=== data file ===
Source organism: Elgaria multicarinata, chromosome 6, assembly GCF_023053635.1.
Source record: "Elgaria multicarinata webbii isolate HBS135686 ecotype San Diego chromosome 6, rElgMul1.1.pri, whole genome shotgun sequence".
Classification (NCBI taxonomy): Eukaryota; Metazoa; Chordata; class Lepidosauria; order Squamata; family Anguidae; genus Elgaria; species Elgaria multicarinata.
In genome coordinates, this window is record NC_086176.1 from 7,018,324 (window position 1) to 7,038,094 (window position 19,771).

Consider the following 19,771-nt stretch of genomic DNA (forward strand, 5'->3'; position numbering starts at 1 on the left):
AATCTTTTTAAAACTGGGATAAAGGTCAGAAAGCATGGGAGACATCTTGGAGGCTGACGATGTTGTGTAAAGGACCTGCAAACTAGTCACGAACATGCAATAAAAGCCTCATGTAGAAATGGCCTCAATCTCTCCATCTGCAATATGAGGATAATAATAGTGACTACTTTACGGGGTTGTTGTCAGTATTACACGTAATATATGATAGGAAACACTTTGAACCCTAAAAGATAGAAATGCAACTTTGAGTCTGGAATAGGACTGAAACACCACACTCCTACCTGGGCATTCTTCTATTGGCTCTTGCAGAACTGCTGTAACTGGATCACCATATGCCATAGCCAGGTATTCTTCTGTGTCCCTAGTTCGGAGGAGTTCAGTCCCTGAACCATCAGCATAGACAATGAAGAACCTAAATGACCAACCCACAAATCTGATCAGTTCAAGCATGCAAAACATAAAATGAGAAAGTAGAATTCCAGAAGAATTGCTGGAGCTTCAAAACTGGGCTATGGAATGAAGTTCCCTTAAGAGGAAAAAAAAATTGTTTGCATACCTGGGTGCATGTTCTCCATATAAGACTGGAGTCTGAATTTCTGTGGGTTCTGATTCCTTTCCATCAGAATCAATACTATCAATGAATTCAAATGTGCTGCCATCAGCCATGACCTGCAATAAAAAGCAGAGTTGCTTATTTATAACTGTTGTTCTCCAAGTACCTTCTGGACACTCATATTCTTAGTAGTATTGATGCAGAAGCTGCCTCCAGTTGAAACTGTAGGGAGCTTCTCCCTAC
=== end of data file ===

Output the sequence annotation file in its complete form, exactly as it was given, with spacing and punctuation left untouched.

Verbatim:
Source organism: Elgaria multicarinata, chromosome 6, assembly GCF_023053635.1.
Source record: "Elgaria multicarinata webbii isolate HBS135686 ecotype San Diego chromosome 6, rElgMul1.1.pri, whole genome shotgun sequence".
Classification (NCBI taxonomy): Eukaryota; Metazoa; Chordata; class Lepidosauria; order Squamata; family Anguidae; genus Elgaria; species Elgaria multicarinata.
In genome coordinates, this window is record NC_086176.1 from 7,018,324 (window position 1) to 7,038,094 (window position 19,771).

Consider the following 19,771-nt stretch of genomic DNA (forward strand, 5'->3'; position numbering starts at 1 on the left):
AATCTTTTTAAAACTGGGATAAAGGTCAGAAAGCATGGGAGACATCTTGGAGGCTGACGATGTTGTGTAAAGGACCTGCAAACTAGTCACGAACATGCAATAAAAGCCTCATGTAGAAATGGCCTCAATCTCTCCATCTGCAATATGAGGATAATAATAGTGACTACTTTACGGGGTTGTTGTCAGTATTACACGTAATATATGATAGGAAACACTTTGAACCCTAAAAGATAGAAATGCAACTTTGAGTCTGGAATAGGACTGAAACACCACACTCCTACCTGGGCATTCTTCTATTGGCTCTTGCAGAACTGCTGTAACTGGATCACCATATGCCATAGCCAGGTATTCTTCTGTGTCCCTAGTTCGGAGGAGTTCAGTCCCTGAACCATCAGCATAGACAATGAAGAACCTAAATGACCAACCCACAAATCTGATCAGTTCAAGCATGCAAAACATAAAATGAGAAAGTAGAATTCCAGAAGAATTGCTGGAGCTTCAAAACTGGGCTATGGAATGAAGTTCCCTTAAGAGGAAAAAAAAATTGTTTGCATACCTGGGTGCATGTTCTCCATATAAGACTGGAGTCTGAATTTCTGTGGGTTCTGATTCCTTTCCATCAGAATCAATACTATCAATGAATTCAAATGTGCTGCCATCAGCCATGACCTGCAATAAAAAGCAGAGTTGCTTATTTATAACTGTTGTTCTCCAAGTACCTTCTGGACACTCATATTCTTAGTAGTATTGATGCAGAAGCTGCCTCCAGTTGAAACTGTAGGGAGCTTCTCCCTAC